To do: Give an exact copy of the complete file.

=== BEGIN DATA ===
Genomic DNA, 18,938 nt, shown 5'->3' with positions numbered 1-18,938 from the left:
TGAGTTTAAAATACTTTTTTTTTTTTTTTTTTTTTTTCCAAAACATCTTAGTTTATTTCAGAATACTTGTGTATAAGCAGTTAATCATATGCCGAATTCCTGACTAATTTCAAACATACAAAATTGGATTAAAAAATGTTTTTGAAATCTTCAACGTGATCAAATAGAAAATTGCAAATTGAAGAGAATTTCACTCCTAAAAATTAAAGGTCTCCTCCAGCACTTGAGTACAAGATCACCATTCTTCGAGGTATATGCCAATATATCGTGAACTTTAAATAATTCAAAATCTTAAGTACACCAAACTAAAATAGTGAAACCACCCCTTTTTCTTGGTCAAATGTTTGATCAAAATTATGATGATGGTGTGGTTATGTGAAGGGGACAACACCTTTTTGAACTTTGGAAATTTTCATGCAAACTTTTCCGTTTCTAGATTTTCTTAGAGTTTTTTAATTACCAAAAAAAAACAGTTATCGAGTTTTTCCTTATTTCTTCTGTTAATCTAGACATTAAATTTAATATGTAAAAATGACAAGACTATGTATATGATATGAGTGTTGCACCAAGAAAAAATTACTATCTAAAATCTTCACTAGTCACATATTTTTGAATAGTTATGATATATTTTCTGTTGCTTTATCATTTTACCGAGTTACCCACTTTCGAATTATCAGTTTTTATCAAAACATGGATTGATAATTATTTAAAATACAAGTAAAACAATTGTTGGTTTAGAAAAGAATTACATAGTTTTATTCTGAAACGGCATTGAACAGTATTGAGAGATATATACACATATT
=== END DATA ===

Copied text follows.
Genomic DNA, 18,938 nt, shown 5'->3' with positions numbered 1-18,938 from the left:
TGAGTTTAAAATACTTTTTTTTTTTTTTTTTTTTTTTCCAAAACATCTTAGTTTATTTCAGAATACTTGTGTATAAGCAGTTAATCATATGCCGAATTCCTGACTAATTTCAAACATACAAAATTGGATTAAAAAATGTTTTTGAAATCTTCAACGTGATCAAATAGAAAATTGCAAATTGAAGAGAATTTCACTCCTAAAAATTAAAGGTCTCCTCCAGCACTTGAGTACAAGATCACCATTCTTCGAGGTATATGCCAATATATCGTGAACTTTAAATAATTCAAAATCTTAAGTACACCAAACTAAAATAGTGAAACCACCCCTTTTTCTTGGTCAAATGTTTGATCAAAATTATGATGATGGTGTGGTTATGTGAAGGGGACAACACCTTTTTGAACTTTGGAAATTTTCATGCAAACTTTTCCGTTTCTAGATTTTCTTAGAGTTTTTTAATTACCAAAAAAAAACAGTTATCGAGTTTTTCCTTATTTCTTCTGTTAATCTAGACATTAAATTTAATATGTAAAAATGACAAGACTATGTATATGATATGAGTGTTGCACCAAGAAAAAATTACTATCTAAAATCTTCACTAGTCACATATTTTTGAATAGTTATGATATATTTTCTGTTGCTTTATCATTTTACCGAGTTACCCACTTTCGAATTATCAGTTTTTATCAAAACATGGATTGATAATTATTTAAAATACAAGTAAAACAATTGTTGGTTTAGAAAAGAATTACATAGTTTTATTCTGAAACGGCATTGAACAGTATTGAGAGATATATACACATATT